Platonists believe that the physical world is an imperfect shadow of a realm of mathematical objects (and possibly of notions like truth and beauty as well). The physical world emerges, somehow, from this platonic realm, is rooted in it, and therefore objects and relationships between objects in the world shadow those in the platonic realm. The fact that the world is described by mathematics then ceases to be a mystery as it has become an axiom: the world is rooted in a mathematical realm.
But even greater problems then arise: why should the physical realm emerge from and be rooted in the platonic realm? Why should the mental realm emerge from the physical? Why should the mental realm have any direct connection with the platonic? And in what way do any of these questions differ from those surrounding ancient myths of the emergence of the world from the slain bodies of gods or titans, the Buddha-nature of all natural objects, or the Abrahamic notion that we are "created in the image of God"?
Indeed, the belief that we live in a divine Universe and partake in a study of the divine mind by studying mathematics and science has arguably been the longest-running motivation for rational thought, from Pythagoras, through Newton, to many scientists today. "God", in this sense, seems to be neither an object in the space-time world, nor the sum total of objects in that physical world, nor yet an element in the platonic world. Rather, god is something closer to the entirety of the platonic realm. In this way, many of the difficulties outlined above which a platonist faces are identical with those faced by theologians of the Judeo-Christian world — and possibly of other religious or quasi-religious systems.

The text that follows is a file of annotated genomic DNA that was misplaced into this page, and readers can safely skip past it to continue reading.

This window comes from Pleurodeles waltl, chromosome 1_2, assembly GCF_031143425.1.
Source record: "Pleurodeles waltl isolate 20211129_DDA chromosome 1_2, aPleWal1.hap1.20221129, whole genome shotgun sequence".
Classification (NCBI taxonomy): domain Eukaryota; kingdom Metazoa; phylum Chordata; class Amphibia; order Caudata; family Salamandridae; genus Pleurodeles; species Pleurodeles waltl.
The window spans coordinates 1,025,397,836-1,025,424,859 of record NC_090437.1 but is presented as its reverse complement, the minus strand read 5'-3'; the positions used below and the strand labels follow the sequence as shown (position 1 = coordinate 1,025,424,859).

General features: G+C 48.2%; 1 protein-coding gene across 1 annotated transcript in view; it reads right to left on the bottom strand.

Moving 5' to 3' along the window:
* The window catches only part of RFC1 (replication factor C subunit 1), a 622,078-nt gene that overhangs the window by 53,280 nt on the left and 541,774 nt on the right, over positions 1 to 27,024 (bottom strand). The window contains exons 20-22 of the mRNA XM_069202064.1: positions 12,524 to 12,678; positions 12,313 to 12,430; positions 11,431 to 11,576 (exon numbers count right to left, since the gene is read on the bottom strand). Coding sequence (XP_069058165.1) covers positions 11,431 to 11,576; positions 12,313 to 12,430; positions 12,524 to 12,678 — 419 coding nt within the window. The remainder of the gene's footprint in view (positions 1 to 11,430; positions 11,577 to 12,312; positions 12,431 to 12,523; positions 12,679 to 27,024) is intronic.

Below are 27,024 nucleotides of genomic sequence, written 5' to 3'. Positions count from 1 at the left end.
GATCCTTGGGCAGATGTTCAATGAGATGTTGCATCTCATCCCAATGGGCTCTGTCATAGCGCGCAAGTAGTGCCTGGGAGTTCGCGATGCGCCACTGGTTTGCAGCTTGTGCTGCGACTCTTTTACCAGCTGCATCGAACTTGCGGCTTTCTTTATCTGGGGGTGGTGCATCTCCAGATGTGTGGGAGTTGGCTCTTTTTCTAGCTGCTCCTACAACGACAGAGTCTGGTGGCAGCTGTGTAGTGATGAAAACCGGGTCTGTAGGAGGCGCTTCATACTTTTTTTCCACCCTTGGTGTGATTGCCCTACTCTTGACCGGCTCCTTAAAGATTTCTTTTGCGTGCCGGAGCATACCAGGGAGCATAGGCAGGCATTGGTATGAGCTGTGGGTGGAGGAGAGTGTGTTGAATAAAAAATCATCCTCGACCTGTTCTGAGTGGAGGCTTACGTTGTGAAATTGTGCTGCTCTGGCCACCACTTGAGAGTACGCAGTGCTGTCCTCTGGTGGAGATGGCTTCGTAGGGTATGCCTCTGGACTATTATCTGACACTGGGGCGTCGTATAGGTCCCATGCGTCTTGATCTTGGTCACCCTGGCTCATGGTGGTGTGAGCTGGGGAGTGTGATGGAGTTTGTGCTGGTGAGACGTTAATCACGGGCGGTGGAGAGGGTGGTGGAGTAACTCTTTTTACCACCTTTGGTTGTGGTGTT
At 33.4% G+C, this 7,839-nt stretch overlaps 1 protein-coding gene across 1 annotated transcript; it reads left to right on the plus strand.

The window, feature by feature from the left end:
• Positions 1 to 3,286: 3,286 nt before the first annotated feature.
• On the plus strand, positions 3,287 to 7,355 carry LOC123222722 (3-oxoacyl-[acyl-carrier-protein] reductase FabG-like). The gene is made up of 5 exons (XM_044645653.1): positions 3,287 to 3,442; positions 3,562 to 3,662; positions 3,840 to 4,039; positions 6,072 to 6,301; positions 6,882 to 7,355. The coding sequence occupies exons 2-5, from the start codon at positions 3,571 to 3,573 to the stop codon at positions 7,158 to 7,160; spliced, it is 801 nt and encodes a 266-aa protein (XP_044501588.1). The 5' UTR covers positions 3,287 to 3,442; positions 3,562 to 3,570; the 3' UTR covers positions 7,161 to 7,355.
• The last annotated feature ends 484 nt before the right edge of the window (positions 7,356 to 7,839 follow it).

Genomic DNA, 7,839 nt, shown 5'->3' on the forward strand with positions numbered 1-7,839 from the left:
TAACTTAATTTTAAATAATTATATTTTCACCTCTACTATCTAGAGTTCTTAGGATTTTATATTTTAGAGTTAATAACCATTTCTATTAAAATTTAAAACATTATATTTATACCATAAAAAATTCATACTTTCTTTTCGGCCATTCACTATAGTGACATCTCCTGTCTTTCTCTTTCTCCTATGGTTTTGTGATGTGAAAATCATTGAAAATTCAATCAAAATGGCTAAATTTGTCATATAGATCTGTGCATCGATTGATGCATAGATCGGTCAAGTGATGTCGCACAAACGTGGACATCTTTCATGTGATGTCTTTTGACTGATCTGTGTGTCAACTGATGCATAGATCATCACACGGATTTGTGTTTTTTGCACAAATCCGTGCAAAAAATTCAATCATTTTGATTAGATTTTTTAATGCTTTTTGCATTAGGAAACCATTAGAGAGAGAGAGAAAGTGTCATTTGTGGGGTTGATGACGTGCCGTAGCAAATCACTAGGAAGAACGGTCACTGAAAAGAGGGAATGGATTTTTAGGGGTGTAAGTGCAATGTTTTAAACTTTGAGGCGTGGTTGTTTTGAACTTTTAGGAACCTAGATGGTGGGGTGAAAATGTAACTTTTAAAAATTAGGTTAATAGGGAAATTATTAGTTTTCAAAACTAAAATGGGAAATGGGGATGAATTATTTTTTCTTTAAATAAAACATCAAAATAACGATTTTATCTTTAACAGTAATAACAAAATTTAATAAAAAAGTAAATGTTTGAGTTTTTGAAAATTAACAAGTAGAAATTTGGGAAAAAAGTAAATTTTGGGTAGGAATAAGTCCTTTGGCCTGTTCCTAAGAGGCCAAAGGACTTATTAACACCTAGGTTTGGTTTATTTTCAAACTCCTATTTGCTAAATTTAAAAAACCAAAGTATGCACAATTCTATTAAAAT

The secular icon Galileo believed that the "book of the universe" was written in the "language" of mathematics — a platonic statement begging an answer (if not the question) if ever there was one. Even non-religious mathematical scientists today regularly report feelings of awe and wonder at their explorations of what feels like a platonic realm — they don't invent their mathematics, they discover it. Paul Davies goes further in The Mind of God, and highlights the two-way nature of this motivation. Not only may a mathematician be driven to understand mathematics in a bid to glimpse the mind of God (a non-personal God like that of Spinoza or Einstein), but our very ability to access this "key to the universe" suggests some purpose or meaning to our existence.